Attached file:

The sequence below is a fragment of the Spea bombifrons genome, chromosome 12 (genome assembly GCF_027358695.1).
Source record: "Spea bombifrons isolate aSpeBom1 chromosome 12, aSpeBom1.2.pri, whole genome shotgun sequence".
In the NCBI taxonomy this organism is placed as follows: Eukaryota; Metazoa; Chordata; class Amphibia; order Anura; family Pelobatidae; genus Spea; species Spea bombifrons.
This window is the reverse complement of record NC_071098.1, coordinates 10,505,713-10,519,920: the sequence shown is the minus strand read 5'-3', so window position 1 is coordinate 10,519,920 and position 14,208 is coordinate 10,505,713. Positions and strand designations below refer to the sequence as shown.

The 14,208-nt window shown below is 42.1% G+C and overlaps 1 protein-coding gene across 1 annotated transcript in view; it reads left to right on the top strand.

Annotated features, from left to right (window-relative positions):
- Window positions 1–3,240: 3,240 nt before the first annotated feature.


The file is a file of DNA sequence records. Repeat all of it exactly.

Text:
The sequence below is a fragment of the Spea bombifrons genome, chromosome 12 (genome assembly GCF_027358695.1).
Source record: "Spea bombifrons isolate aSpeBom1 chromosome 12, aSpeBom1.2.pri, whole genome shotgun sequence".
In the NCBI taxonomy this organism is placed as follows: Eukaryota; Metazoa; Chordata; class Amphibia; order Anura; family Pelobatidae; genus Spea; species Spea bombifrons.
This window is the reverse complement of record NC_071098.1, coordinates 10,505,713-10,519,920: the sequence shown is the minus strand read 5'-3', so window position 1 is coordinate 10,519,920 and position 14,208 is coordinate 10,505,713. Positions and strand designations below refer to the sequence as shown.

The 14,208-nt window shown below is 42.1% G+C and overlaps 1 protein-coding gene across 1 annotated transcript in view; it reads left to right on the top strand.

Annotated features, from left to right (window-relative positions):
- Window positions 1–3,240: 3,240 nt before the first annotated feature.